Nintendo has, for many years now, been reluctant to bring any of their key properties to devices other than their own and besides a few crossovers here and there, it's mostly impossible to see Mario on anything other than a Nintendo-badged machine. When they launched Miitomo however, the Japanese firm did just that, and unleashed one of their more playful and more recognizable properties - that being the Mii avatar - into the world of Android and iOS. You could consider Miitomo as a sort of mix between a Tamagotchi-style pet and some sort of social media platform. But does Nintendo have some other hidden agenda for Miitomo, perhaps say, data mining?
That's what a recent post on VentureBeat has been asking, and it appears as though the app has all the right ingredients to be an effective data mining app, purely because it openly asks for answers to questions, and that these questions are open-ended. When setting up a new Mii with Miitomo, users are asked pretty basic questions about their favorite foods and such, and while these seem innocent enough, there are a few ways this data can be used. For instance, the food question is an open-ended one, but let's say Nintendo has been approached by a Pizza company for a possible tie-in advertizing campaign, all they need to do is search Miitomo's users for the word "pizza" to see how many of their users might respond to such a campaign. This is of course one example, and others such as your hobby and such go on to help paint a picture of what type of users play a game like Miitomo and what sort of answers they're likely to give.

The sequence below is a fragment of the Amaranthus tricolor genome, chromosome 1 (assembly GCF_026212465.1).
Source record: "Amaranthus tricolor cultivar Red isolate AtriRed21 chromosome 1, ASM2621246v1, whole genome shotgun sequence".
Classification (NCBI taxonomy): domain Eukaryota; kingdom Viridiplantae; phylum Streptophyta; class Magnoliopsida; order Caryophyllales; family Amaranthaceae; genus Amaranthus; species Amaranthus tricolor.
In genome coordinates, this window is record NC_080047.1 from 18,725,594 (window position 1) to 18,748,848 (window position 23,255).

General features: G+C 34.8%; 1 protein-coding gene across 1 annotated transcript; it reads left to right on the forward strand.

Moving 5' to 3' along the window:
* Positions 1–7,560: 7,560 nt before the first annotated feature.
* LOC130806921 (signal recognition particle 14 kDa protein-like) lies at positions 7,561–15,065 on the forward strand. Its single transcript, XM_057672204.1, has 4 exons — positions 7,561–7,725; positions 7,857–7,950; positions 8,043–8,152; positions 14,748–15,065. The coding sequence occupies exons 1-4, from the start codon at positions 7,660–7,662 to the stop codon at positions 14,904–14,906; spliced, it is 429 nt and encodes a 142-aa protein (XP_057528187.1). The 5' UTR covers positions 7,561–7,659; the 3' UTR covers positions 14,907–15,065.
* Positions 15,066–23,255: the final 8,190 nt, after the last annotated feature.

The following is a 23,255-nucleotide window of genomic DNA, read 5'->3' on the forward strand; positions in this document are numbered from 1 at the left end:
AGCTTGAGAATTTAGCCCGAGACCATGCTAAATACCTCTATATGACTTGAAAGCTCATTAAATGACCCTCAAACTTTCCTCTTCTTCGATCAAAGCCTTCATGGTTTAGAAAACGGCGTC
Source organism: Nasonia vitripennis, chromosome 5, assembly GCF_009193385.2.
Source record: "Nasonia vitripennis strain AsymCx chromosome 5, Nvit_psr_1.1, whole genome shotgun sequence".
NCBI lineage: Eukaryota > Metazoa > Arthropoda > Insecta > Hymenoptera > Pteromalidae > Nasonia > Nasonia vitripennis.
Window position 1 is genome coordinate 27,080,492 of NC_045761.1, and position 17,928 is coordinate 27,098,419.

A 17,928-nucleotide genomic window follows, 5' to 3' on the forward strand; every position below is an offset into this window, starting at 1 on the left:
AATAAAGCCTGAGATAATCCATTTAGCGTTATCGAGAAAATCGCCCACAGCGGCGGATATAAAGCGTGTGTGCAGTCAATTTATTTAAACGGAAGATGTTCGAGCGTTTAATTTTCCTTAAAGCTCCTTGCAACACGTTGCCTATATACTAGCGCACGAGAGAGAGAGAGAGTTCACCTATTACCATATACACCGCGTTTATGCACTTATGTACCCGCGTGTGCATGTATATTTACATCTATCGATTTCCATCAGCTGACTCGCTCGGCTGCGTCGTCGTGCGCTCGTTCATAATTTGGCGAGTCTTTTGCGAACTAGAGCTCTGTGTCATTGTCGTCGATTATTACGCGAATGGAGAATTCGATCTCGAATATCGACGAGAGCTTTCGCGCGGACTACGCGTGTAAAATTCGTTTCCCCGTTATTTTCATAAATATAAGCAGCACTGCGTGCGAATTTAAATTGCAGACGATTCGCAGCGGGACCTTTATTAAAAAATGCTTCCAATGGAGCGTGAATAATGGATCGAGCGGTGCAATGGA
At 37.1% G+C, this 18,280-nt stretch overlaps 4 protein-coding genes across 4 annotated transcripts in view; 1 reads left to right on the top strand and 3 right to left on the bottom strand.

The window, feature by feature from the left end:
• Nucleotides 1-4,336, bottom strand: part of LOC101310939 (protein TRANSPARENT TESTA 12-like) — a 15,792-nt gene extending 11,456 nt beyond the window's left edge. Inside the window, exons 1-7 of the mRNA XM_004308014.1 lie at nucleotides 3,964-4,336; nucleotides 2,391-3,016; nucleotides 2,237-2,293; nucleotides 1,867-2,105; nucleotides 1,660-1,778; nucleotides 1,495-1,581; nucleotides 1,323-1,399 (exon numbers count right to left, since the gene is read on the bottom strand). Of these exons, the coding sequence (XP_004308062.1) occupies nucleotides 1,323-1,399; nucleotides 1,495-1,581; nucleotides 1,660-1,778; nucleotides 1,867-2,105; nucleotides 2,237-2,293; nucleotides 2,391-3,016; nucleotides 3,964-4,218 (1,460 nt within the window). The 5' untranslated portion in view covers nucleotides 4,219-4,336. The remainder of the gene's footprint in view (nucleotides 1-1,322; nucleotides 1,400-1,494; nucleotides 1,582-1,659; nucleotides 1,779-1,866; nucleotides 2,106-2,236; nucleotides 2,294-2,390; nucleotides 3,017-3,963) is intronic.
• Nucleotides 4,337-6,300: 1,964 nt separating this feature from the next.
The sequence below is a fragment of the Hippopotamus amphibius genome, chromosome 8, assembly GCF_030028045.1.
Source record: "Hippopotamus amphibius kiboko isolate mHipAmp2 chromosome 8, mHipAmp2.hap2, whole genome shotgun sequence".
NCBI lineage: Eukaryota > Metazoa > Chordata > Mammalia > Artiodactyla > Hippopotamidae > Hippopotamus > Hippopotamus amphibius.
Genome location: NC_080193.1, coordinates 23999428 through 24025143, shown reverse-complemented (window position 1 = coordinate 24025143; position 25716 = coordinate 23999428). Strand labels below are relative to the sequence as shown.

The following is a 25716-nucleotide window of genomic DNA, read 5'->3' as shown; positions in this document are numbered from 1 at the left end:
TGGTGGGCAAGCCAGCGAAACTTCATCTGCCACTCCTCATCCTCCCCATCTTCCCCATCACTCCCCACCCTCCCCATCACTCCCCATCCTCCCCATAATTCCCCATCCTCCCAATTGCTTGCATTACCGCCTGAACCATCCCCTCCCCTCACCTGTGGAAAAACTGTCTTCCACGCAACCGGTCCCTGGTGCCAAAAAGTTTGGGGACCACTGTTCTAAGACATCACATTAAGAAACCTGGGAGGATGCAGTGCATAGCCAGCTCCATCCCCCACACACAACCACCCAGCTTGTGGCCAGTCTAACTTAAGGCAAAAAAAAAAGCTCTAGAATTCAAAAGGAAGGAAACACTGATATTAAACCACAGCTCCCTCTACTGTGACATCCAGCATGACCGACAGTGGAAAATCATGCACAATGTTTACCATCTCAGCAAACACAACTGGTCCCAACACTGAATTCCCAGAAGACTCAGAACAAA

Thankfully however, Miitomo isn't the sort of game or app that cares whether or not you're honest. For example, you could create a Mii that has ZERO to do with you in real life, and that wouldn't be much help to Nintendo. That's perhaps the joy of something like Miitomo, as it's not necessary to prove who you are or anything like that. So, while Miitomo might not be the sinister data mining app some might think it is, it certainly makes for a nice example of how easy it is to get data out of people, regardless of how accurate their answers might be.